for_each(v.begin(), v.end(), print_remainder);
  cout << endl;

  // Use count_if to count how many elements have a particular property
  cout << count_if(v.begin(), v.end(), multiple_of_three) 
       << " elements are a multiple of 3" << endl;

See the Standard Template Library talk for examples.


In C every call had to be checked for error values - which could double the code size. C++ exceptions are an alternative to traditional techniques when they are insufficient, inelegant, and error-prone. Three keywords are involved

  • try - specifies an area of code where exceptions will operate
  • catch - deals with the exceptional situation produced in the previous try clause.
  • throw - causes an exceptional situation

When an exception is 'thrown' it will be 'caught' by the local "catch" clause if one exists, otherwise it will be passed up through the call hierarchy until a suitable "catch" clause is found. The default response to an exception is to terminate.

There are many types of exception - they form a class hierarchy of their own. Here just a few will be introduced.

try {
// code
// catch a standard exception
catch(std::exception& e){
 // order of the catch clauses matters; they're tried 
 // in the given order
// catch all the other types
catch(...) {
// cleanup
   throw;   // throw the exception up the hierarchy

Here's an example that sooner or later will produce an exception.

    new char[10000];
catch(bad_alloc) {
  cerr << "No memory left";

"In general (very roughly) exceptions are best for errors that you really can't continue on very well - you might recover but there is not a good way to finish the task that was asked. You can bypass all functions along the way and go back to one (or a few) places where you handle all bad errors. This can really clean up your code by separating the algorithm logic from the error logic." - Jeff Connelly.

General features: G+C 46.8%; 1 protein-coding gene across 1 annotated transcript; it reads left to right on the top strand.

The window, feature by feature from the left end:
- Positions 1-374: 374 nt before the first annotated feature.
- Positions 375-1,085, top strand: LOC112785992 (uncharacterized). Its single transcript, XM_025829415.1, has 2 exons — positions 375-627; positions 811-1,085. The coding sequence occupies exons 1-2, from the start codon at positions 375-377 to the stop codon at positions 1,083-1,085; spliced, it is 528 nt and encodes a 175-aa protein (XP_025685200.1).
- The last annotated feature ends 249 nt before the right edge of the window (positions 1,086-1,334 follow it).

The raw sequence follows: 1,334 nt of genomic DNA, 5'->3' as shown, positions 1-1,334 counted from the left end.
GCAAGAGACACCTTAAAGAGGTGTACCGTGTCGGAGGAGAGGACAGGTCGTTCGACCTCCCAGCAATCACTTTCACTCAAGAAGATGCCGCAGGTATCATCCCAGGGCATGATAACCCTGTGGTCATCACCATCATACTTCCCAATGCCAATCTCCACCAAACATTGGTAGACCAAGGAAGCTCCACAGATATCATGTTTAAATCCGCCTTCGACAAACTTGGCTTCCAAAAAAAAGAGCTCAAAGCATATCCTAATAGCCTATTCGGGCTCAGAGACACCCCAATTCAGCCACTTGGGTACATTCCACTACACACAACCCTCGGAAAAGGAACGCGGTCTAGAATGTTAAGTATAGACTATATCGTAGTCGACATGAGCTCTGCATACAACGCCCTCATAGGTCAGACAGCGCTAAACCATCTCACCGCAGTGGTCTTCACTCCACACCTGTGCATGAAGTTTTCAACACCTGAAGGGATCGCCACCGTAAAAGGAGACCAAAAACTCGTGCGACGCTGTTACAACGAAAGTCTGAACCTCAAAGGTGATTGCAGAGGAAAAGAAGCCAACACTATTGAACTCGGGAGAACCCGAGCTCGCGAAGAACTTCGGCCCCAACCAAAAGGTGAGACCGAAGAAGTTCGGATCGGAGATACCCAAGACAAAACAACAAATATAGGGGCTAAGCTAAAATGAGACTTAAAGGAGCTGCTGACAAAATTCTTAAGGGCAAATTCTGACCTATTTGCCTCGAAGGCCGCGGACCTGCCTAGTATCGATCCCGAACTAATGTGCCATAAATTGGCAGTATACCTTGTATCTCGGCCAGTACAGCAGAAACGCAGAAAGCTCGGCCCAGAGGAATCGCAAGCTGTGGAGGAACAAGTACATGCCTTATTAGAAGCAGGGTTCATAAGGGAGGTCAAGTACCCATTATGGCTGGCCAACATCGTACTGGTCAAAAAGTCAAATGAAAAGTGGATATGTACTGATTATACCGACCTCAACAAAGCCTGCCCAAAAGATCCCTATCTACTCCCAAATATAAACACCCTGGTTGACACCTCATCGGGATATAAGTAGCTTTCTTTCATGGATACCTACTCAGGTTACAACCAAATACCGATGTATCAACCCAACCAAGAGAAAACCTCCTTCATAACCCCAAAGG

"Other than that, I use them depending on common use. If a function will usually succeed, I'll throw an exception when it fails. That way, all the client code doesn't have to keep looking at return codes and comparing them. If a failure needs to be propogated up and handled by something other than the original caller, I'll throw an exception. Otherwise, I use error codes." -


Some keywords have recently been introduced or have gained new meanings -

  • explicit - when constructor shouldn't do type conversion.
  • typename - when compiler needs to know that something's a type name, but it can't work it out for itself.
  • exporting templates - Not currently supported by most compilers, so at the moment the source code of templates needs to be available to the code using templates.

Advanced features

  • RTTI (run-time type identification)
    #include <iostream>
    #include <typeinfo>
    #include <string>
    using namespace std;
    int main()
      char c = 'A';
      string s = "hello";
      cout << "Type : " << typeid(c).name() << endl;
      cout << "Value : " << c << endl;
      cout << "Type : " << typeid(s).name() << endl;
      cout << "Value : " << s << endl;

Future Developments